Concern over inappropriate diagnosis and treatment of thyroid problems

March 27, 2009

More and more people are being inappropriately diagnosed and treated for underactivity of the thyroid gland (known as primary hypothyroidism), warn doctors in an editorial published on bmj.com today.

Hypothyroidism is caused by insufficient production of thyroid hormone by the thyroid gland. It affects about three per cent of the population and is usually treated in . Blood tests are essential in confirming the of hypothyroidism.

But doctors at the British Thyroid Association are concerned that, in recent years, increasing numbers of patients with and without confirmed thyroid disease have been diagnosed and treated inappropriately with thyroid hormones.

"This is potentially an enormous problem, given that in any one year one in four people in the United Kingdom have their thyroid function checked," they warn.

The Royal College of Physicians recently set out clear guidance for the diagnosis and treatment of primary hypothyroidism in the United Kingdom, so why have these problems arisen, ask the authors?

Hypothyroidism is common and is becoming more prevalent because of increased life expectancy and an ageing population, they explain. Thyroid hormones also affect most organs, so hypothyroidism presents with symptoms that can mimic other conditions. This can lead to an incorrect diagnosis which could expose some patients to the harmful effects of excess thyroid hormones, while other serious conditions may go undiagnosed.

Information available on the internet and media interest in alternative modes of diagnosis and treatment of hypothyroidism, have also caused an increase in requests for inappropriate investigations and non-standard treatments, as well as referrals to non-accredited practitioners, they add.

These factors have led to a rise in awareness and confusion about hypothyroidism, and they have increased the workload in primary care.

The authors stress that, in most cases, the management of primary hypothyroidism is straightforward and should be undertaken in primary care.

But they suggest that if wellbeing is not restored despite normal concentrations of thyroid stimulating hormone, it is important to exclude other conditions as the cause of ongoing symptoms. If no obvious cause is found the patient should be referred to an accredited hospital endocrinologist or general physician.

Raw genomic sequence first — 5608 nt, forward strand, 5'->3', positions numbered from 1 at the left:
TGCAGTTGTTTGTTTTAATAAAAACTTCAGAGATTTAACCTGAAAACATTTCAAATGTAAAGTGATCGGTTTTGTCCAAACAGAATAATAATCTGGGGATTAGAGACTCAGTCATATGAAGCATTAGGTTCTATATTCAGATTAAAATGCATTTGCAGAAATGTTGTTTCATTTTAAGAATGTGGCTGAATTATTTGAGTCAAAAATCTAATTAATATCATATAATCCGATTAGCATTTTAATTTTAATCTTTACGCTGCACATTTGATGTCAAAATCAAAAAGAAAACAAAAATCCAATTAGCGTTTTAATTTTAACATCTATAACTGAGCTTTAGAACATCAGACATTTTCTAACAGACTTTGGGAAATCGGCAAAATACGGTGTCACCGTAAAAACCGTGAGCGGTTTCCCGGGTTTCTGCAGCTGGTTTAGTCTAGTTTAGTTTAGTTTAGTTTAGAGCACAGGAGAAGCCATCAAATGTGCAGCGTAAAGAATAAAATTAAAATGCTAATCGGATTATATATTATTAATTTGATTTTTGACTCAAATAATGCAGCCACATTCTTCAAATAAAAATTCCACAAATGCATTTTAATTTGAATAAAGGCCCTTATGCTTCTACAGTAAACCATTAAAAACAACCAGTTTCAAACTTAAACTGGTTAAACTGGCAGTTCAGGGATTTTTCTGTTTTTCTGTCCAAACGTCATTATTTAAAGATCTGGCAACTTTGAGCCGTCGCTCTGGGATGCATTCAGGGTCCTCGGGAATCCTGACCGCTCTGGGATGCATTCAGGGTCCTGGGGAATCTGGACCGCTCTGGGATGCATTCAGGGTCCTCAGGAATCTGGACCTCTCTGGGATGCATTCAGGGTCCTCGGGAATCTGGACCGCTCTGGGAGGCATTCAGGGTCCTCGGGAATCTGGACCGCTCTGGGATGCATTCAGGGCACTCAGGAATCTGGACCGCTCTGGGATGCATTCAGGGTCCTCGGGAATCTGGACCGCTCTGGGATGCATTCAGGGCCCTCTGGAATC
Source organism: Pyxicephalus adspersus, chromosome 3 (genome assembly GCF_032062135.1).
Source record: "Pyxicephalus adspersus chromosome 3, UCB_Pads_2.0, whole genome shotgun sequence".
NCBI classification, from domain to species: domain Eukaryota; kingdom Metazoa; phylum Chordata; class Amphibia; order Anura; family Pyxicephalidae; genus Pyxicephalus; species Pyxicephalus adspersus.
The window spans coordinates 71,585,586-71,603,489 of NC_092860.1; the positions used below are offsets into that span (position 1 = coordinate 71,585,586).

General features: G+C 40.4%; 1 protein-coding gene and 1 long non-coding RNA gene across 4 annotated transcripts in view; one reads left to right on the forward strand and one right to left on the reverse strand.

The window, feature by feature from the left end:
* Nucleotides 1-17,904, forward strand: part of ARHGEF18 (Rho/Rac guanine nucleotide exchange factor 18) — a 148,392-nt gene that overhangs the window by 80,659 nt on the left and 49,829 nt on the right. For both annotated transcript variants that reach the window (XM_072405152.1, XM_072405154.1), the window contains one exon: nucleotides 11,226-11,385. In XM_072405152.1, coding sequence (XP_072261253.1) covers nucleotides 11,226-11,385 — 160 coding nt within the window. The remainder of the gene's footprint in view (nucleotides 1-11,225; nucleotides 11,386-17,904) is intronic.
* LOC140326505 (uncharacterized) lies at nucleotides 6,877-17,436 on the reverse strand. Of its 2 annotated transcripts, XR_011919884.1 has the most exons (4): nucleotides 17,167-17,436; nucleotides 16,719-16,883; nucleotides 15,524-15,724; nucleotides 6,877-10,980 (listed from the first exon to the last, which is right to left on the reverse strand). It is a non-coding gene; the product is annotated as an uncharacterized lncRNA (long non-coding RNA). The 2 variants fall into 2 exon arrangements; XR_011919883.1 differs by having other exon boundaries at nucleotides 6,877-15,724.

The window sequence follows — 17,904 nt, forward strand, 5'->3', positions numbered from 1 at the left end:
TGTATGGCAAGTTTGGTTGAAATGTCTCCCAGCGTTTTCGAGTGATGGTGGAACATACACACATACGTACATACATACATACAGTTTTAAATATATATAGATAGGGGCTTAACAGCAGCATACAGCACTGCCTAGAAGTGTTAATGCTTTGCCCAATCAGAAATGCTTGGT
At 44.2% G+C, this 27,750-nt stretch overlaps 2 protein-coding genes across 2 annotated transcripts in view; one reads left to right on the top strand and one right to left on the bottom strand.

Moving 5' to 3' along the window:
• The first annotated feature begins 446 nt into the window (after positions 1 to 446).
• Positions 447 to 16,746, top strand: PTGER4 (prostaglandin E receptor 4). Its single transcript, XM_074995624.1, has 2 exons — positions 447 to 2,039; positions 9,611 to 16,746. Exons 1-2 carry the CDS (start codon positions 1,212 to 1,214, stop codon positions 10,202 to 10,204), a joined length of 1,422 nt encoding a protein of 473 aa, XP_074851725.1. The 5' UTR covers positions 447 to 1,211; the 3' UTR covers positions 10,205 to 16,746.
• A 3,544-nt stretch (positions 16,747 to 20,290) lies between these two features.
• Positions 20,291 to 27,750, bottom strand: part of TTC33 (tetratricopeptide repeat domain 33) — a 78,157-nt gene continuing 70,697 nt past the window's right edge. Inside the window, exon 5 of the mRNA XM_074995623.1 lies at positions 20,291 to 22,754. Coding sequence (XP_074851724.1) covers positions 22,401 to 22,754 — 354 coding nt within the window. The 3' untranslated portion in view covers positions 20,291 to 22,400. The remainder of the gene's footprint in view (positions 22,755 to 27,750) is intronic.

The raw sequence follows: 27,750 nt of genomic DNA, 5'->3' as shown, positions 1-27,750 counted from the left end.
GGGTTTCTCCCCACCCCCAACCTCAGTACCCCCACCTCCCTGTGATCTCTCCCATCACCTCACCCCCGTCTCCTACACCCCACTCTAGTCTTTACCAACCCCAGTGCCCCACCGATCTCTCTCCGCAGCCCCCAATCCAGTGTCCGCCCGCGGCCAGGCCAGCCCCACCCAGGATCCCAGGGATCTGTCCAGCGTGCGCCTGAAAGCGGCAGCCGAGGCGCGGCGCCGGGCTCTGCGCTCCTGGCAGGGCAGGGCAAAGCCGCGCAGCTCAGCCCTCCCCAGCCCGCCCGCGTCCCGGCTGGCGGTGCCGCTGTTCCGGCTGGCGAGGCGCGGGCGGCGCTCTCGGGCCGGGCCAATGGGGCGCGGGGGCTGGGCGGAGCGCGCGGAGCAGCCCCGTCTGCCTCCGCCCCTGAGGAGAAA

Source: British Medical Journal (news : web)

Related Stories

Recommended for you

Groundbreaking investigative effort identifies gonorrhea vaccine candidates

September 19, 2017
Researchers at Oregon State University have identified a pair of proteins that show promise as the basis for a gonorrhea vaccine.

Snail fever progression linked to nitric oxide production

September 14, 2017
Bilharzia, caused by a parasitic worm found in freshwater called Schistosoma, infects around 200 million people globally and its advance can lead to death, especially in children in developing countries.

Systems analysis points to links between Toxoplasma infection and common brain diseases

September 13, 2017
More than 2 billion people - nearly one out of every three humans on earth, including about 60 million people in the United States - have a lifelong infection with the brain-dwelling parasite Toxoplasma gondii.

Study clears important hurdle toward developing an HIV vaccine

September 13, 2017
An international team of researchers has demonstrated a way of overcoming one of the major stumbling blocks that has prevented the development of a vaccine against HIV: the ability to generate immune cells that stay in circulation ...

As 'flesh-eating' Leishmania come closer, a vaccine against them does, too

September 13, 2017
Parasites that ulcerate the skin, can disfigure the face, and may fatally mutilate its victim's internal organs are creeping closer to the southern edges of the United States.

Promising clinical trial results could give doctors a new tool against drug-resistant strains of malaria parasite

September 13, 2017
Tulane University researchers have developed a new drug that is effective against non-severe cases of malaria, according to results from an FDA-supervised clinical trial published in the latest issue of The Lancet Infectious ...

0 comments

Please sign in to add a comment. Registration is free, and takes less than a minute. Read more

Click here to reset your password.
Sign in to get notified via email when new comments are made.